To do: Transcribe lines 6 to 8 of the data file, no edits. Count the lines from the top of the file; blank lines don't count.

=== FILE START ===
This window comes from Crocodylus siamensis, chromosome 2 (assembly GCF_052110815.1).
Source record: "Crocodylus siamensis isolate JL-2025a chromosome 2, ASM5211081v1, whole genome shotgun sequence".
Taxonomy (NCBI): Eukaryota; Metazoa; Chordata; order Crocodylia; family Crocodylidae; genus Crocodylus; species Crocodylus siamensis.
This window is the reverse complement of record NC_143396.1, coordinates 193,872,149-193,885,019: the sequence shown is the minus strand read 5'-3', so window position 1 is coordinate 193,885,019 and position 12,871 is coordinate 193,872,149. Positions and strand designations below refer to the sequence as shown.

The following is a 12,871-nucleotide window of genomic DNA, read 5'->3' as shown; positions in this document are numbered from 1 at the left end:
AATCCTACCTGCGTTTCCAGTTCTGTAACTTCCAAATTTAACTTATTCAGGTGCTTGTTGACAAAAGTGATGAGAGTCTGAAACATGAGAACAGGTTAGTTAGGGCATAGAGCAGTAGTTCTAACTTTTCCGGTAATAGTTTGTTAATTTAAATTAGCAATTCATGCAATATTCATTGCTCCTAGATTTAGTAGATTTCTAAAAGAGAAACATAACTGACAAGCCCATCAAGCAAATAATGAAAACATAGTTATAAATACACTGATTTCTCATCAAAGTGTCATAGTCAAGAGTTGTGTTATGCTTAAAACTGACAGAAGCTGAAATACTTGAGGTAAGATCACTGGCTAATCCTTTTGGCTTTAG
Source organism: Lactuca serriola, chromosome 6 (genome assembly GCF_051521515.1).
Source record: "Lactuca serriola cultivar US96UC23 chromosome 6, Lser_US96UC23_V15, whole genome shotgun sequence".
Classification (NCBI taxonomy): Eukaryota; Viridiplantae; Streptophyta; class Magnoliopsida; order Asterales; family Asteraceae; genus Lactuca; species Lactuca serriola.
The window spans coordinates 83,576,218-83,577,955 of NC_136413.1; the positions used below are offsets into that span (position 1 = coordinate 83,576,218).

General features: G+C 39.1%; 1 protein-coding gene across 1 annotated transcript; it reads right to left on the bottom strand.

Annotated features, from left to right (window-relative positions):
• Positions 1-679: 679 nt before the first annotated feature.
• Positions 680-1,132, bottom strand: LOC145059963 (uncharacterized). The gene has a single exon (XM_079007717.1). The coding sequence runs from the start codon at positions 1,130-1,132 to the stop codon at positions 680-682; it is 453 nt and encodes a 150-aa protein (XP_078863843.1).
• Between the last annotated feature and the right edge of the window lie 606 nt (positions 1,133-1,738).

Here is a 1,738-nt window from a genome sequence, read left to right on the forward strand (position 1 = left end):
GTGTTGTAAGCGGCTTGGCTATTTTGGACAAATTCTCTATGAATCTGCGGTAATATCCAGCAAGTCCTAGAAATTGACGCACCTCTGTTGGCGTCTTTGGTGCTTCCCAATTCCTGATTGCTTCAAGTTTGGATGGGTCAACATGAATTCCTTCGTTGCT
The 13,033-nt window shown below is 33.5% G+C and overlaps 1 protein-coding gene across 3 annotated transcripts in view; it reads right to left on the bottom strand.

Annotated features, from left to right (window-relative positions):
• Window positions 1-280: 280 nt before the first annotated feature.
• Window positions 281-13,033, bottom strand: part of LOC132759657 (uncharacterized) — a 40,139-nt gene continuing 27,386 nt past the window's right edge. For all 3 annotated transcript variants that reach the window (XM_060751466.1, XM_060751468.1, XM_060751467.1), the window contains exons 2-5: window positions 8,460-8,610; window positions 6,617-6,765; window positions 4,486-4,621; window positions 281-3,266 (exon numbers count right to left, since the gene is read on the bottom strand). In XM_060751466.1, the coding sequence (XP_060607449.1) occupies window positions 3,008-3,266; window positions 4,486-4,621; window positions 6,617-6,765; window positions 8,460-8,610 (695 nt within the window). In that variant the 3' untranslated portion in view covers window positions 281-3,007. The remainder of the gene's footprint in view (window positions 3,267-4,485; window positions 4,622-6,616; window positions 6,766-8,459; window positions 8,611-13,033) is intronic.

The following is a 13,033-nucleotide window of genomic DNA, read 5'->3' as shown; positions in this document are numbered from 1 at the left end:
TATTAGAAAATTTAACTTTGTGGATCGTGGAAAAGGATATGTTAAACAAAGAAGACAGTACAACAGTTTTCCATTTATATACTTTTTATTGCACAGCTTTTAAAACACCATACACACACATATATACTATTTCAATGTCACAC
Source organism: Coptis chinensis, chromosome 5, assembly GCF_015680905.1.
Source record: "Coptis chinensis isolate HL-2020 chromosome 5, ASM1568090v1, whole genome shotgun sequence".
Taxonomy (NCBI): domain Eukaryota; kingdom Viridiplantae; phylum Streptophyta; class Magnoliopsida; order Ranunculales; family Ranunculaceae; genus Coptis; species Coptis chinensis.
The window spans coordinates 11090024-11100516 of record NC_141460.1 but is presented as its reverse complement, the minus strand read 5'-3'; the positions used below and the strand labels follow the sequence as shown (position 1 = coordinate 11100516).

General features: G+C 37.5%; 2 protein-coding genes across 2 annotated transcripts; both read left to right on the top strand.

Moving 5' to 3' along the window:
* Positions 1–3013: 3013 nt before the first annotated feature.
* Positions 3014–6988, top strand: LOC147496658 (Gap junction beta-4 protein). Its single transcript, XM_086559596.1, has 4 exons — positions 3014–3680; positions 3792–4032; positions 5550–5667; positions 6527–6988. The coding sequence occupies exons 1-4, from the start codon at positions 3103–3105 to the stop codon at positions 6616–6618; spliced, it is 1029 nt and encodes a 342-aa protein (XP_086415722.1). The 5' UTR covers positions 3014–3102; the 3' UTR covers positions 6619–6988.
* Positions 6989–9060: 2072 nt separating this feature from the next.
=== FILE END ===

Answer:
AATCCTACCTGCGTTTCCAGTTCTGTAACTTCCAAATTTAACTTATTCAGGTGCTTGTTGACAAAAGTGATGAGAGTCTGAAACATGAGAACAGGTTAGTTAGGGCATAGAGCAGTAGTTCTAACTTTTCCGGTAATAGTTTGTTAATTTAAATTAGCAATTCATGCAATATTCATTGCTCCTAGATTTAGTAGATTTCTAAAAGAGAAACATAACTGACAAGCCCATCAAGCAAATAATGAAAACATAGTTATAAATACACTGATTTCTCATCAAAGTGTCATAGTCAAGAGTTGTGTTATGCTTAAAACTGACAGAAGCTGAAATACTTGAGGTAAGATCACTGGCTAATCCTTTTGGCTTTAG
Source organism: Lactuca serriola, chromosome 6 (genome assembly GCF_051521515.1).
Source record: "Lactuca serriola cultivar US96UC23 chromosome 6, Lser_US96UC23_V15, whole genome shotgun sequence".